Much has been made of the Aspect Contracts Limited v Higgins Construction Plc Supreme Court judgment and its implications for limitation periods.
Writing for Building magazine, BLM partner, Robert Stevenson has examined the impact that the case has also had on the jurisdiction of adjudicators.
Robert said: “In the seminal House of Lords case on arbitration clauses Fiona Trust and Holding Corporation v Privalov (2007), Lord Hoffman swept away many previous dicta on their construction. Lord Hoffman’s conclusion was that arbitration clauses should be construed as giving a wide jurisdiction to arbitrators to have all claims arising from their contractual relationship dealt with by one tribunal, unless the clause in question made it clear that certain matters were intended to be excluded from the arbitrator’s jurisdiction.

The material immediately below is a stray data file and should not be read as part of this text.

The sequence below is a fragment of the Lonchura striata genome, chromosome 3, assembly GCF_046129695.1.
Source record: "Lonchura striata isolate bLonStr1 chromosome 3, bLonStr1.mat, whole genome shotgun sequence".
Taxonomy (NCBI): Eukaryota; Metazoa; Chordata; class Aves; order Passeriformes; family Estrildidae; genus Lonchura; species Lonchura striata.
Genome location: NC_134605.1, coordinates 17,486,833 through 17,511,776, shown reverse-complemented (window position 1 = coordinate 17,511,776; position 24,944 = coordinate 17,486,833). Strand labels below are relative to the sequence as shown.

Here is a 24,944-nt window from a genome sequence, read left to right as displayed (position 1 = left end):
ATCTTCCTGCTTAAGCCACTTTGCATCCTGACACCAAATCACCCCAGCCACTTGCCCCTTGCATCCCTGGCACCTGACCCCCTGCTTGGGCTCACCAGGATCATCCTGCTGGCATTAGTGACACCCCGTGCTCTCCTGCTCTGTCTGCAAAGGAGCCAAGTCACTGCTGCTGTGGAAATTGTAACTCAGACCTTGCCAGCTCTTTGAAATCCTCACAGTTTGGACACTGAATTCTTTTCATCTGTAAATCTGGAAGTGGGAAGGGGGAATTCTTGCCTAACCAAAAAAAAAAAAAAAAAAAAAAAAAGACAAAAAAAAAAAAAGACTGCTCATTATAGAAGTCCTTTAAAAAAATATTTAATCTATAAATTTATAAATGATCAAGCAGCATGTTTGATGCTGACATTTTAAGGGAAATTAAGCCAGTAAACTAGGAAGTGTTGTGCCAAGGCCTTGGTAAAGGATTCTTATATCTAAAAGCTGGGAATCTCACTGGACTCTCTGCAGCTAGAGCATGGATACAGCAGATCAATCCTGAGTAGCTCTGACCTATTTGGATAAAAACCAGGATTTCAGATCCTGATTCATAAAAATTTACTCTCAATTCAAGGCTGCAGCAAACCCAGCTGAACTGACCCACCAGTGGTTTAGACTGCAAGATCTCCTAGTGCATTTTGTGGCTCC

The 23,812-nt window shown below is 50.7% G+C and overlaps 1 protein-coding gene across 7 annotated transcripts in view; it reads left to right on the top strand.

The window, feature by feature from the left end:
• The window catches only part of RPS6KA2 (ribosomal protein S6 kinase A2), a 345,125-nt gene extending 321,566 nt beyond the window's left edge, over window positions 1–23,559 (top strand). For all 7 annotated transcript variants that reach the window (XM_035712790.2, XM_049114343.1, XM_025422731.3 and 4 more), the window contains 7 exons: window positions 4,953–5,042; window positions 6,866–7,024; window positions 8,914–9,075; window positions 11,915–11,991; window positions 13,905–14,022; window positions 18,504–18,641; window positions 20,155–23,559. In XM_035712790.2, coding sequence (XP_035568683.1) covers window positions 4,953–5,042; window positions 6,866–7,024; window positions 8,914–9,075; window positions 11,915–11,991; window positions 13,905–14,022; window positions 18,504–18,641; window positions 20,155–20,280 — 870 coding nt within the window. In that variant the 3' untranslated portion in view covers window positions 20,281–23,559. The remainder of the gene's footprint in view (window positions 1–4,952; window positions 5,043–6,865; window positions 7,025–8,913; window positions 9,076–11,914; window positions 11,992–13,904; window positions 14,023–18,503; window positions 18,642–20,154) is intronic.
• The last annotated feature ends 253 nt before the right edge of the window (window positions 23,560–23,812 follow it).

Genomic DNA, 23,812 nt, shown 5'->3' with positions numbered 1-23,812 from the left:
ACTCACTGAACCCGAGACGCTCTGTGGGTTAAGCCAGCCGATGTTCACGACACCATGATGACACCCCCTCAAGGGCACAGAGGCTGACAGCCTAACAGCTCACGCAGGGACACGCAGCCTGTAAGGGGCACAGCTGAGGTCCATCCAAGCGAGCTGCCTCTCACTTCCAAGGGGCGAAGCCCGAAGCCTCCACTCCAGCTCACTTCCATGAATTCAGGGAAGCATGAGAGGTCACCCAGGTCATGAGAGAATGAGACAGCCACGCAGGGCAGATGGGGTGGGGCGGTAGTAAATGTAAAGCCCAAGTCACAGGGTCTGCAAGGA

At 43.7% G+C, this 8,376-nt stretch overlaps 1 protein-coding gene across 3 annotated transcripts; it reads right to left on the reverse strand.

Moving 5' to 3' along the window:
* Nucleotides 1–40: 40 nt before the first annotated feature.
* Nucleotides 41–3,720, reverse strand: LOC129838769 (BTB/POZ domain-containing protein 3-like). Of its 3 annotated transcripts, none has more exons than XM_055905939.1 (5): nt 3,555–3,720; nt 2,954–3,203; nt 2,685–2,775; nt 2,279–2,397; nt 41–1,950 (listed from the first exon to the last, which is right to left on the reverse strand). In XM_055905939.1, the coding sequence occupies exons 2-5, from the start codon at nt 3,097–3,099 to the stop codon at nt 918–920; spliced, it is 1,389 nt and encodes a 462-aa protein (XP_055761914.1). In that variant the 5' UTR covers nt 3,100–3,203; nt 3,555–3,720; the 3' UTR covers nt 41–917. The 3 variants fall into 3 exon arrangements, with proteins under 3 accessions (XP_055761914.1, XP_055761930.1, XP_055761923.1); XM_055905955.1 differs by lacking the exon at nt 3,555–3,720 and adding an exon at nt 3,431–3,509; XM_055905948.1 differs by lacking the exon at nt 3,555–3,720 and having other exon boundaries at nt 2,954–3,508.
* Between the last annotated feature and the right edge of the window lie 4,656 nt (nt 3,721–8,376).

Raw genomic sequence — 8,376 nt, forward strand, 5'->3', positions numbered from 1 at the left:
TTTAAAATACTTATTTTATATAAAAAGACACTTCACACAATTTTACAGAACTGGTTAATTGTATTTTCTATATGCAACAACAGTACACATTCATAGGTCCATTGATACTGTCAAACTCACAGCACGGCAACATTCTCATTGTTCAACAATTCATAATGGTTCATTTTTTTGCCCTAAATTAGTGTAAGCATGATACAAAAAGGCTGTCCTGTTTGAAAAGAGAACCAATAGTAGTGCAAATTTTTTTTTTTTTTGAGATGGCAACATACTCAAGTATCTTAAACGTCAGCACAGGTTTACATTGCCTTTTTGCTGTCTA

“In Aspect v Higgins the original claim in the adjudication had been one of professional negligence, a claim that can be advanced as a contractual claim and as a claim in tort. In support of that proposition Aspects’ counsel cited in support the Fiona Trust case. Higgins’ counsel submitted that this would not have been a claim arising “under the contract” and that the approach in Fiona Trust could not apply to adjudication clauses introduced by statutory adjudication. But Lord Mance said he was “content” to proceed on that basis, with the reasoning that the Fiona Trust case did apply to adjudication clauses, and went on to say that “a co-terminous tort claim can fall within the language section 108(1) of the act.”
You can read Robert’s article in full on the Building website, a subscription is required.